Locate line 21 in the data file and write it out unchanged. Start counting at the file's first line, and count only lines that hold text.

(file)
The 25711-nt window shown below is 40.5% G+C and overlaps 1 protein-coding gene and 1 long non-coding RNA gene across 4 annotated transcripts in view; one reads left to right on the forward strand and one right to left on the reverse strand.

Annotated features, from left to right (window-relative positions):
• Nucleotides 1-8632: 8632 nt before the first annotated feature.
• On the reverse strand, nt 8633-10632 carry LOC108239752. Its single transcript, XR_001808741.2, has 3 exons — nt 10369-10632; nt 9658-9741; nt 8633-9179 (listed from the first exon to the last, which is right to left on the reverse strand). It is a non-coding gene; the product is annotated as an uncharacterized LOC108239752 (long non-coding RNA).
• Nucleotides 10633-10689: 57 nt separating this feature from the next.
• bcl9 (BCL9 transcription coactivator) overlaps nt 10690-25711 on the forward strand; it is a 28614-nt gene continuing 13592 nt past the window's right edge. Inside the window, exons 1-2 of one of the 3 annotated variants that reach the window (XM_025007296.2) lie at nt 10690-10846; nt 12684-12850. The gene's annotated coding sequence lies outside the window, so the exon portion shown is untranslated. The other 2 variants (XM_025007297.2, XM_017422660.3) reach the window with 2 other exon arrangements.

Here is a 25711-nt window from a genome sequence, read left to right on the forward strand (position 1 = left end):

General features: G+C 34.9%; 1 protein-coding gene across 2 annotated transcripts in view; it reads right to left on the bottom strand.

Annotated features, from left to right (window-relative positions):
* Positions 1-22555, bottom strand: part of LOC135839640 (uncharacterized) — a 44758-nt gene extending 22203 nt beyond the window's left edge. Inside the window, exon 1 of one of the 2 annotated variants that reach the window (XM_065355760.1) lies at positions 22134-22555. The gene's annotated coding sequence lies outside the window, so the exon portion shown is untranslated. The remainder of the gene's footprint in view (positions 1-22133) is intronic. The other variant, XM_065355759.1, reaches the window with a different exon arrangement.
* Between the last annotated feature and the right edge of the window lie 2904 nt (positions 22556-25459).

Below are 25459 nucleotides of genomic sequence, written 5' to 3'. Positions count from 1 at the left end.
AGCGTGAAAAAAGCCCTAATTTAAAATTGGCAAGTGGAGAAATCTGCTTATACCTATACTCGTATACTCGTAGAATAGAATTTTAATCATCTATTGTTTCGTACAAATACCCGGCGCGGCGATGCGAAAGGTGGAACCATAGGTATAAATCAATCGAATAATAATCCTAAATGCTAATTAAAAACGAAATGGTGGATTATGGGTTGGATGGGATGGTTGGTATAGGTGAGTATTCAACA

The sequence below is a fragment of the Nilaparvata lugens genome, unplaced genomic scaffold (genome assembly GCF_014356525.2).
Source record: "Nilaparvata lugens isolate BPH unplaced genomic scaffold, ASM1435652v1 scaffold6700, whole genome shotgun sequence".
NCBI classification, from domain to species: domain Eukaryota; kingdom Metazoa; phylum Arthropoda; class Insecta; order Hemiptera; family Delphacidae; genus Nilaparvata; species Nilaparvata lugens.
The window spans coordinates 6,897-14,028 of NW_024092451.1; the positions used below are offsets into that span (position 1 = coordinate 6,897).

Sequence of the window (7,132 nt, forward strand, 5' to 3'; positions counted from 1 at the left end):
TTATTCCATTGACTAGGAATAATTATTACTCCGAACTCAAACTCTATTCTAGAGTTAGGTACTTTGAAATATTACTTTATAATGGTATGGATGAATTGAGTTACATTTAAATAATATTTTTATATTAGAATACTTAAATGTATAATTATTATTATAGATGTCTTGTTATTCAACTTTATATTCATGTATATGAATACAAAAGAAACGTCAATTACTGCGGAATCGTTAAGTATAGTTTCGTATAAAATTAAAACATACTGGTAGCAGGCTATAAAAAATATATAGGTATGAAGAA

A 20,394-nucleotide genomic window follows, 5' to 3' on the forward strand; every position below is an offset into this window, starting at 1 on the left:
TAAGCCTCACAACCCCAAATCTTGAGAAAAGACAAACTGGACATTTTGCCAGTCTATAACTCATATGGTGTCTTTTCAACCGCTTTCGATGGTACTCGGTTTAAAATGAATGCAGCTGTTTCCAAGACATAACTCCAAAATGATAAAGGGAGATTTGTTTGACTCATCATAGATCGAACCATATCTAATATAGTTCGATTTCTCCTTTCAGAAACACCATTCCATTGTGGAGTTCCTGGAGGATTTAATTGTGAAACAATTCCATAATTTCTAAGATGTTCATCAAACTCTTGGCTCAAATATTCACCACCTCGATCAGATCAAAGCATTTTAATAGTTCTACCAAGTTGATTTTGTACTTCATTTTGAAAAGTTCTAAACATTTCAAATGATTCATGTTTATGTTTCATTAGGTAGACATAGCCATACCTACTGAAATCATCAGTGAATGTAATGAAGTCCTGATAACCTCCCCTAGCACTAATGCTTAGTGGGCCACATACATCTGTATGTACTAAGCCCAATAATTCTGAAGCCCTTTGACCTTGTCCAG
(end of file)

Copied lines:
TAAGCCTCACAACCCCAAATCTTGAGAAAAGACAAACTGGACATTTTGCCAGTCTATAACTCATATGGTGTCTTTTCAACCGCTTTCGATGGTACTCGGTTTAAAATGAATGCAGCTGTTTCCAAGACATAACTCCAAAATGATAAAGGGAGATTTGTTTGACTCATCATAGATCGAACCATATCTAATATAGTTCGATTTCTCCTTTCAGAAACACCATTCCATTGTGGAGTTCCTGGAGGATTTAATTGTGAAACAATTCCATAATTTCTAAGATGTTCATCAAACTCTTGGCTCAAATATTCACCACCTCGATCAGATCAAAGCATTTTAATAGTTCTACCAAGTTGATTTTGTACTTCATTTTGAAAAGTTCTAAACATTTCAAATGATTCATGTTTATGTTTCATTAGGTAGACATAGCCATACCTACTGAAATCATCAGTGAATGTAATGAAGTCCTGATAACCTCCCCTAGCACTAATGCTTAGTGGGCCACATACATCTGTATGTACTAAGCCCAATAATTCTGAAGCCCTTTGACCTTGTCCAG